Mask vs Respirator in Food Manufacturing

In these unprecedented times masks have become very familiar to us, but what is the difference between a mask and a respirator in their application in food manufacturing?

In our industry, masks are generally worn to protect food from the wearers respiratory emissions and a respirator is generally worn to reduce the wearers exposure to harmful particles that may be present in the air.

In many environments within the food processing industry, air quality is affected by the tasks performed, for instance, anything involving fine powders, chemicals, or dust. Our lungs are able to withstand a small amount of exposure and naturally filter out harmful particles, however being repeatedly or regularly exposed can create a build-up with potential long-term damage. Confined spaces also pose a risk as fumes and or powders are unable to disperse. So, protecting our respiratory system is important, and ensuring we aren’t spreading germs is also critical, particularly while working with food. So how do we determine which product we need? 


Respirators are designed to protect the respiratory system. They are usually cup shaped sitting closely on the face, held firmly with one or two pieces of elastic, covering both the nose and mouth. There are many different types of respirators, obviously depending on what is affecting the air quality such as cleaning chemicals or flour will determine the type you require. Some respirators have valves which improves the wearer comfort, as it increases air flow. Which type or level of respirator you will need will generally be determined by your Quality Assurance professional or other qualified members of your team.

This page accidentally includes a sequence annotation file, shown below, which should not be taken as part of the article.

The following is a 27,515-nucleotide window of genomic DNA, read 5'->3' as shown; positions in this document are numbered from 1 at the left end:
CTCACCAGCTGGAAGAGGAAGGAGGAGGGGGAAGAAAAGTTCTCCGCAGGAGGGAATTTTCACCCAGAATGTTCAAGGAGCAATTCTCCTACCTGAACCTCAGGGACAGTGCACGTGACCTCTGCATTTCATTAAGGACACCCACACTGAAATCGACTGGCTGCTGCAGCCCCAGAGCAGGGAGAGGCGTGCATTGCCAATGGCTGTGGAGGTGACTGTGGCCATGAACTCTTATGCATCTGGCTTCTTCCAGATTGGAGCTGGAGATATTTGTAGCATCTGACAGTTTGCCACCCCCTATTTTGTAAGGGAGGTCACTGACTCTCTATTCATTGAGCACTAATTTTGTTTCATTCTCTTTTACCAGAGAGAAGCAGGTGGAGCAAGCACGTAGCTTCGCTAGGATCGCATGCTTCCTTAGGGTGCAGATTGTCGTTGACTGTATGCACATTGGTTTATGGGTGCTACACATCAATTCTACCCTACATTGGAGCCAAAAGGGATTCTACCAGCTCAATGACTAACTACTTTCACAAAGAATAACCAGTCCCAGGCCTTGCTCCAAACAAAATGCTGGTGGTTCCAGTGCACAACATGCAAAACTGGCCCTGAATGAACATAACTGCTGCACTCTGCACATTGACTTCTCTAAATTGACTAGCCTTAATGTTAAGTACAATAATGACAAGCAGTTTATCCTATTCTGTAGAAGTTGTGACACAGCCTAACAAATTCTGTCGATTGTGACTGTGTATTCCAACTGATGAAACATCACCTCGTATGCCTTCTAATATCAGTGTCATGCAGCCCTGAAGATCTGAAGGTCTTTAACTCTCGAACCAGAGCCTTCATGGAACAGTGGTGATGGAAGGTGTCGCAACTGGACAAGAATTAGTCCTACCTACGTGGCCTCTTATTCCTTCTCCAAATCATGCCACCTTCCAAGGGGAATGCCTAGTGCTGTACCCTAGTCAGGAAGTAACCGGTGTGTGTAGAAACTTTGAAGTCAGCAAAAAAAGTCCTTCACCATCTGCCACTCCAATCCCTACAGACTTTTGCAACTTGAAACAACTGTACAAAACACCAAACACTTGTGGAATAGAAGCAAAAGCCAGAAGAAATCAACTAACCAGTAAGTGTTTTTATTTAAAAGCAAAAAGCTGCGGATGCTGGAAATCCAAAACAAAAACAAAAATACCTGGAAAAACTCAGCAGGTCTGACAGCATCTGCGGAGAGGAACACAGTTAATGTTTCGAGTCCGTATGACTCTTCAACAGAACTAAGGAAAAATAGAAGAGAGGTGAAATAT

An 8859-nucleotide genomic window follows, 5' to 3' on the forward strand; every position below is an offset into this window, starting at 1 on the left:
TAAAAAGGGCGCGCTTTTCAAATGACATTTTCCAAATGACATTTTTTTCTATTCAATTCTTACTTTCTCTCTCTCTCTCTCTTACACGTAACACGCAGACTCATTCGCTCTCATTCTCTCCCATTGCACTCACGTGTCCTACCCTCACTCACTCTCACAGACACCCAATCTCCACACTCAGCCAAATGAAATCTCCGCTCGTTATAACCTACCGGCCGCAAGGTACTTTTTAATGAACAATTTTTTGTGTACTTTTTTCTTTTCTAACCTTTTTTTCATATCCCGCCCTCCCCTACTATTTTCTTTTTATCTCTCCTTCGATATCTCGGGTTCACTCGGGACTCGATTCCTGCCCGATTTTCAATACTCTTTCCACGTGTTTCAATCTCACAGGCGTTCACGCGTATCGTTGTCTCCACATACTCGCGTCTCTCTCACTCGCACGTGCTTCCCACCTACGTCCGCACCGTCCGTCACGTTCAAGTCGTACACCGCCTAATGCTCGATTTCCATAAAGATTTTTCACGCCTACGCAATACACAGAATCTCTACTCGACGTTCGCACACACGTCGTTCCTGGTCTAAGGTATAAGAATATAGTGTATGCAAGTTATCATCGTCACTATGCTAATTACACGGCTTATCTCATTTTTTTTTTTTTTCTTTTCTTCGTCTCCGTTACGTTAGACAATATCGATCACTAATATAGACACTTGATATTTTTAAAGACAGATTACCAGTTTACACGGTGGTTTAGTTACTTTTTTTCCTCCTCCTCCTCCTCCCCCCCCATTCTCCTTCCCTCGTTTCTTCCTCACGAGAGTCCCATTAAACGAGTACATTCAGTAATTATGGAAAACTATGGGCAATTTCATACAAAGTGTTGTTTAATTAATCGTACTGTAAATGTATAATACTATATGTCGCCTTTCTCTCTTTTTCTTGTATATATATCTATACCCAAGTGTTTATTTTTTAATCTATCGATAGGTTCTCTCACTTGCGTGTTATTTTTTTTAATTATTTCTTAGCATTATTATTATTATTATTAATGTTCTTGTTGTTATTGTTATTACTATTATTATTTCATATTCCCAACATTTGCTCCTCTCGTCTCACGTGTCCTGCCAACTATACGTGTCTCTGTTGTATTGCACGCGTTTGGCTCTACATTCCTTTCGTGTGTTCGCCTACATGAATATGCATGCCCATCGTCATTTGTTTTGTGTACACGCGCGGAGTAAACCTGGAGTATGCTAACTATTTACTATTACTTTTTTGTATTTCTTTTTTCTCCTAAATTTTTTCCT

Masks also filter what we breathe, although to a lesser extent than a respirator, they are used as a precautionary measure. Mask standards and ratings, as with respirators, vary by country so it’s worthwhile looking at a mask comparison chart to get a full understanding of the effectiveness of your mask, or respirator, to ensure Australian compliance.  

Masks and respirators are easily contaminated during use when touched or adjusted by the wearers hands so it’s good to ensure staff wear masks that have a good and comfortable fit when they are used for long periods of time on the production floor.  Good hand hygiene when applying and removing a mask or respirator cannot be underestimated.

This blog post does not cover covid precautions that may be necessary for your business.